Black and Tan Coonhound

By PetMD Editorial on Jul. 17, 2009

The Black and Tan Coonhound is a working dog. It is accustomed to difficult terrains and trails, and the tree games of summer or winter seasons. The Coonhound hunting skills are pure, working by scent alone.

Physical Characteristics

The eager, amicable, and alert expression of the Coonhound makes it very lovable. With its tail and head held high, the Coonhound moves about with graceful strides. Its long structure is moderately bony, but its build gives it strength, speed, and agility.

The Black and Tan Coonhound's coat, meanwhile, is dense and short, which provides protection in all kinds of weather. Its deep muzzle provides sufficient room for its olfactory apparatus, while its deep voice assists the hunter in finding the dog when it has trapped the game. It also has long ears that help stir up ground scents.

Personality and Temperament

The Black and Tan Coonhound is not the typical house dog, but it still makes a notable and unusual pet. The dog remains quiet, calm, mellow, and friendly indoors, but outdoors, its hunting instincts become dominant -- once tracking begins, it is unwilling to let go of a trail.

This stubborn, independent, and strong dog sometimes howls and bays, shows reticence with strangers, though it is calm and tolerant with kids.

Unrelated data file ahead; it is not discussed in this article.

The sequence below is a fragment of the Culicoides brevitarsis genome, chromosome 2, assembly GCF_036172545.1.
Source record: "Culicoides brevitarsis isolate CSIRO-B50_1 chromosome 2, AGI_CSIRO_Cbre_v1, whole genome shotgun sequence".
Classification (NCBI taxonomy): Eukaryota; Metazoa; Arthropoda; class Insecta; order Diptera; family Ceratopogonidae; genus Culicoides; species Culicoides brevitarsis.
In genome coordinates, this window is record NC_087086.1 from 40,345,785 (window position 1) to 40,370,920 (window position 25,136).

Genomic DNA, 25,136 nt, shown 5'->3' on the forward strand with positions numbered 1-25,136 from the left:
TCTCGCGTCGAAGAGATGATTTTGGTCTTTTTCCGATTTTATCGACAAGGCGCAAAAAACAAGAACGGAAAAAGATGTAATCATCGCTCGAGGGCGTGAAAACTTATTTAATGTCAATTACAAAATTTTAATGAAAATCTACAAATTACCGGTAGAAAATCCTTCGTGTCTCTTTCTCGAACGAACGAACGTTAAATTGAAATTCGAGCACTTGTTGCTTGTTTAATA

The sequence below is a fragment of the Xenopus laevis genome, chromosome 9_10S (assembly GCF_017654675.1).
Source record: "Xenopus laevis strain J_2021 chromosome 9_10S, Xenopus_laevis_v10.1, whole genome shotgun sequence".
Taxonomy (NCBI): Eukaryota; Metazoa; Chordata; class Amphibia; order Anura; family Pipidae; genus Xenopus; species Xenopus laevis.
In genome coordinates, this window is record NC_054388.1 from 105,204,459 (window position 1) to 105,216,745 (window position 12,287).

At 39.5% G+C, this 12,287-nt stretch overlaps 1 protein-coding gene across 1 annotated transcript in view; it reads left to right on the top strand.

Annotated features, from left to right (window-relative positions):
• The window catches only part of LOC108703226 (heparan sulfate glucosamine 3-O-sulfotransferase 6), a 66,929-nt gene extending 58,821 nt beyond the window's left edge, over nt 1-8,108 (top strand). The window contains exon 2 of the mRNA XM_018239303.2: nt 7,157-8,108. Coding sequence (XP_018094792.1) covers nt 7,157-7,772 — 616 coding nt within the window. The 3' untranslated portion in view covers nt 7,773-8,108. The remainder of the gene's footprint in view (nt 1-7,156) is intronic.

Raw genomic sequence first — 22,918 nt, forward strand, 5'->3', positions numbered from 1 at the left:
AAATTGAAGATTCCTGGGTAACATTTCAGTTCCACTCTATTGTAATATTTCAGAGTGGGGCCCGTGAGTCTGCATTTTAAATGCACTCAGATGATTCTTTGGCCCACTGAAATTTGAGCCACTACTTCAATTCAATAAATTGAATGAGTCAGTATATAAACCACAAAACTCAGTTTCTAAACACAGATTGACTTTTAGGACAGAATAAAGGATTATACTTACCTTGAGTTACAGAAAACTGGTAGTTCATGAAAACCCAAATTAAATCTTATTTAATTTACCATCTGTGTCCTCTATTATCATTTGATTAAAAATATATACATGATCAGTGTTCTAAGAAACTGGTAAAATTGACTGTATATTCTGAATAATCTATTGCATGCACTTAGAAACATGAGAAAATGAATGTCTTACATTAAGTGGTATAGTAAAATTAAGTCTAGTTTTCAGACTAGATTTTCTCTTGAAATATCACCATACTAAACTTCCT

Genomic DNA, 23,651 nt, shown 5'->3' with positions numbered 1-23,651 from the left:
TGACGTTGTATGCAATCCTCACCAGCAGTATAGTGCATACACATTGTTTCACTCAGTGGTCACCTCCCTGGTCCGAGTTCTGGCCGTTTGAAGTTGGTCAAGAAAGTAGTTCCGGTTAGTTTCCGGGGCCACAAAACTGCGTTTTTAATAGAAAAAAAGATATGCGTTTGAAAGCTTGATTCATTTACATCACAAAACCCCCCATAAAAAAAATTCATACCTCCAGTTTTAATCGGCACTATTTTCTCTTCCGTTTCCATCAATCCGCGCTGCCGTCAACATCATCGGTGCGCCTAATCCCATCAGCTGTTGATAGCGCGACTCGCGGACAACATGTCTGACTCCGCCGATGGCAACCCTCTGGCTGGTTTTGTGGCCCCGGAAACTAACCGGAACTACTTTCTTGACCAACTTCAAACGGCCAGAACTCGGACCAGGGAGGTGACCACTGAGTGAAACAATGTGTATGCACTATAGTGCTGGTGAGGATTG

Grooming a Black and Tan Coonhound consists of the occasional brushing of the coat and regular ear checkups. Exercise, meanwhile, may be satisfied with a long walk, short jog, or an excursion on a field. The Coonhound also loves to run a few miles and wanders on catching a scent. As the Black and Tan drools, it is a good idea to wipe its face regularly.


The Black and Tan Coonhound, which has an average lifespan of 10 to 12 years, is prone to minor health concerns such as ectropion and hypothyroidism, and major issues like canine hip dysplasia (CHD). The Coonhound also occasionally suffers from Hemophilia B. To identify some of these issues, a veterinarian may recommend hip and thyroid tests for the dog.

History and Background

Bred mainly in the Blue Ridge, Appalachian, Smokey, and Ozark Mountains, Black and Tan Coonhounds were originally used for hunting bears and raccoons in rugged terrain. It should be noted that the Black and Tan Coonhound is an American breed that was developed by crossing the black and tan Virginia Foxhound with the Bloodhound.

Much like their Bloodhound ancestors, the Black and Tan Coonhound trails with it nose to the ground, but at a faster pace. Trailing opossums and raccoons is its forte, but it is also good at trailing larger mammals. After trapping the quarry, the dog bays until the hunter arrives.

In 1945, the American Kennel Club recognized the Black and Tan Coonhound, though the breed has been more popular as a hunting dog than a pet or show dog. Although the United Kennel Club arranges several bench shows for the coonhound breeds, in which Blue Tick Coonhounds, Black and Tan Coonhounds, Redbone Coonhounds, Plott Hounds, English Coonhounds, and Treeing Walkers participate.

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